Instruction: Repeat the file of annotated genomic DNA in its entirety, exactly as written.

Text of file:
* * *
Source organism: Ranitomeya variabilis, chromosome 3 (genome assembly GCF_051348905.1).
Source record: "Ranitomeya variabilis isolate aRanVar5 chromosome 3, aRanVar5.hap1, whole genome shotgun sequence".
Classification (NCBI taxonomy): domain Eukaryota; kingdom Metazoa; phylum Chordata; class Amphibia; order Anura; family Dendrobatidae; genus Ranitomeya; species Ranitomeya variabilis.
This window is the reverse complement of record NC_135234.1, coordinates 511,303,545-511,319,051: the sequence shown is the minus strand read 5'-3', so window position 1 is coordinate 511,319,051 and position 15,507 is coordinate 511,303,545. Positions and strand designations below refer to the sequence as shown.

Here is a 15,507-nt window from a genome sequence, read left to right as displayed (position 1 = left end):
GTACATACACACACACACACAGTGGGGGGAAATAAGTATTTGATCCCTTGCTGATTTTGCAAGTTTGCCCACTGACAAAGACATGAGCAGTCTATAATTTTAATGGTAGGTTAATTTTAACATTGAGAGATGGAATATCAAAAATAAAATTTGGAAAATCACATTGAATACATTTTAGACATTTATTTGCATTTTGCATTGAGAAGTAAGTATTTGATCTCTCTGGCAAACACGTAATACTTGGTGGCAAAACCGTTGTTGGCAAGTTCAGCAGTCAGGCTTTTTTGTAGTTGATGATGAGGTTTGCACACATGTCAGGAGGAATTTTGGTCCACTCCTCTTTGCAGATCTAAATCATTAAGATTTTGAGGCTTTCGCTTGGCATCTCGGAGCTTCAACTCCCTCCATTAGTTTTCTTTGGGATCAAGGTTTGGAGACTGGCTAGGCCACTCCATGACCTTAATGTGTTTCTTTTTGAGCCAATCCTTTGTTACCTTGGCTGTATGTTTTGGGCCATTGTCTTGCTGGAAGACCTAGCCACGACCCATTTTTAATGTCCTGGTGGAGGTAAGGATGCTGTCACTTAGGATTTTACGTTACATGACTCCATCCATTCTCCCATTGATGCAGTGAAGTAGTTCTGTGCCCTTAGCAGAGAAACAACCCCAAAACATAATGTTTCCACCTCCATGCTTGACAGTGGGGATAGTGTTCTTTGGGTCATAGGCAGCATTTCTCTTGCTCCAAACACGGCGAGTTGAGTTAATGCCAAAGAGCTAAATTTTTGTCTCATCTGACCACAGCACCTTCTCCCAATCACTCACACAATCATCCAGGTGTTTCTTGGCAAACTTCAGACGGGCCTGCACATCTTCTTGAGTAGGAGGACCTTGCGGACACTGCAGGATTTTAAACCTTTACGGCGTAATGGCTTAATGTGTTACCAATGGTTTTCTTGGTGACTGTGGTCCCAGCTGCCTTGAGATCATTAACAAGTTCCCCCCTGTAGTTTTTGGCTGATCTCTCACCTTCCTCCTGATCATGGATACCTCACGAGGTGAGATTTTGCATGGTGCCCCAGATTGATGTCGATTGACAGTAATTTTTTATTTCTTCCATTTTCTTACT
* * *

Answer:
Source organism: Ranitomeya variabilis, chromosome 3 (genome assembly GCF_051348905.1).
Source record: "Ranitomeya variabilis isolate aRanVar5 chromosome 3, aRanVar5.hap1, whole genome shotgun sequence".
Classification (NCBI taxonomy): domain Eukaryota; kingdom Metazoa; phylum Chordata; class Amphibia; order Anura; family Dendrobatidae; genus Ranitomeya; species Ranitomeya variabilis.
This window is the reverse complement of record NC_135234.1, coordinates 511,303,545-511,319,051: the sequence shown is the minus strand read 5'-3', so window position 1 is coordinate 511,319,051 and position 15,507 is coordinate 511,303,545. Positions and strand designations below refer to the sequence as shown.

Here is a 15,507-nt window from a genome sequence, read left to right as displayed (position 1 = left end):
GTACATACACACACACACACAGTGGGGGGAAATAAGTATTTGATCCCTTGCTGATTTTGCAAGTTTGCCCACTGACAAAGACATGAGCAGTCTATAATTTTAATGGTAGGTTAATTTTAACATTGAGAGATGGAATATCAAAAATAAAATTTGGAAAATCACATTGAATACATTTTAGACATTTATTTGCATTTTGCATTGAGAAGTAAGTATTTGATCTCTCTGGCAAACACGTAATACTTGGTGGCAAAACCGTTGTTGGCAAGTTCAGCAGTCAGGCTTTTTTGTAGTTGATGATGAGGTTTGCACACATGTCAGGAGGAATTTTGGTCCACTCCTCTTTGCAGATCTAAATCATTAAGATTTTGAGGCTTTCGCTTGGCATCTCGGAGCTTCAACTCCCTCCATTAGTTTTCTTTGGGATCAAGGTTTGGAGACTGGCTAGGCCACTCCATGACCTTAATGTGTTTCTTTTTGAGCCAATCCTTTGTTACCTTGGCTGTATGTTTTGGGCCATTGTCTTGCTGGAAGACCTAGCCACGACCCATTTTTAATGTCCTGGTGGAGGTAAGGATGCTGTCACTTAGGATTTTACGTTACATGACTCCATCCATTCTCCCATTGATGCAGTGAAGTAGTTCTGTGCCCTTAGCAGAGAAACAACCCCAAAACATAATGTTTCCACCTCCATGCTTGACAGTGGGGATAGTGTTCTTTGGGTCATAGGCAGCATTTCTCTTGCTCCAAACACGGCGAGTTGAGTTAATGCCAAAGAGCTAAATTTTTGTCTCATCTGACCACAGCACCTTCTCCCAATCACTCACACAATCATCCAGGTGTTTCTTGGCAAACTTCAGACGGGCCTGCACATCTTCTTGAGTAGGAGGACCTTGCGGACACTGCAGGATTTTAAACCTTTACGGCGTAATGGCTTAATGTGTTACCAATGGTTTTCTTGGTGACTGTGGTCCCAGCTGCCTTGAGATCATTAACAAGTTCCCCCCTGTAGTTTTTGGCTGATCTCTCACCTTCCTCCTGATCATGGATACCTCACGAGGTGAGATTTTGCATGGTGCCCCAGATTGATGTCGATTGACAGTAATTTTTTATTTCTTCCATTTTCTTACT